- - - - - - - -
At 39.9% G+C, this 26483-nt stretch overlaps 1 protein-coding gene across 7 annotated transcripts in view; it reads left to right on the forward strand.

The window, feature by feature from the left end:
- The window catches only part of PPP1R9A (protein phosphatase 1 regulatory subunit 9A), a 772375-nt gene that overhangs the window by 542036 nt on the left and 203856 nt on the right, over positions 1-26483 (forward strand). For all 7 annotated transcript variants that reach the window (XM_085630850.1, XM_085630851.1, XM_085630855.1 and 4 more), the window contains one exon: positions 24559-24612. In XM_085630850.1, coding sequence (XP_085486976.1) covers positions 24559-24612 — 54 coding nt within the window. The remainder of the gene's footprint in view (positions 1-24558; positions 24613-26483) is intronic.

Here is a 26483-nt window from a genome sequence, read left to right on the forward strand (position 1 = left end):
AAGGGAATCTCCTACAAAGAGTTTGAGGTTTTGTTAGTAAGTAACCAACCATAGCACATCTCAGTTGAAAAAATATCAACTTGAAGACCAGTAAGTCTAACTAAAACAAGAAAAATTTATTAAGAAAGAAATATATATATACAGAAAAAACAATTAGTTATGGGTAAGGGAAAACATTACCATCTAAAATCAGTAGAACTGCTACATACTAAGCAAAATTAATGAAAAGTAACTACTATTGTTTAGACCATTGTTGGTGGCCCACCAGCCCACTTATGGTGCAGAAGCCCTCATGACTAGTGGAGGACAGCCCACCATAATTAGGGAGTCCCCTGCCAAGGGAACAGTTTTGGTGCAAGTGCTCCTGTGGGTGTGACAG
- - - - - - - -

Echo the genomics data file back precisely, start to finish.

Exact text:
At 39.9% G+C, this 26483-nt stretch overlaps 1 protein-coding gene across 7 annotated transcripts in view; it reads left to right on the forward strand.

The window, feature by feature from the left end:
- The window catches only part of PPP1R9A (protein phosphatase 1 regulatory subunit 9A), a 772375-nt gene that overhangs the window by 542036 nt on the left and 203856 nt on the right, over positions 1-26483 (forward strand). For all 7 annotated transcript variants that reach the window (XM_085630850.1, XM_085630851.1, XM_085630855.1 and 4 more), the window contains one exon: positions 24559-24612. In XM_085630850.1, coding sequence (XP_085486976.1) covers positions 24559-24612 — 54 coding nt within the window. The remainder of the gene's footprint in view (positions 1-24558; positions 24613-26483) is intronic.

Here is a 26483-nt window from a genome sequence, read left to right on the forward strand (position 1 = left end):
AAGGGAATCTCCTACAAAGAGTTTGAGGTTTTGTTAGTAAGTAACCAACCATAGCACATCTCAGTTGAAAAAATATCAACTTGAAGACCAGTAAGTCTAACTAAAACAAGAAAAATTTATTAAGAAAGAAATATATATATACAGAAAAAACAATTAGTTATGGGTAAGGGAAAACATTACCATCTAAAATCAGTAGAACTGCTACATACTAAGCAAAATTAATGAAAAGTAACTACTATTGTTTAGACCATTGTTGGTGGCCCACCAGCCCACTTATGGTGCAGAAGCCCTCATGACTAGTGGAGGACAGCCCACCATAATTAGGGAGTCCCCTGCCAAGGGAACAGTTTTGGTGCAAGTGCTCCTGTGGGTGTGACAG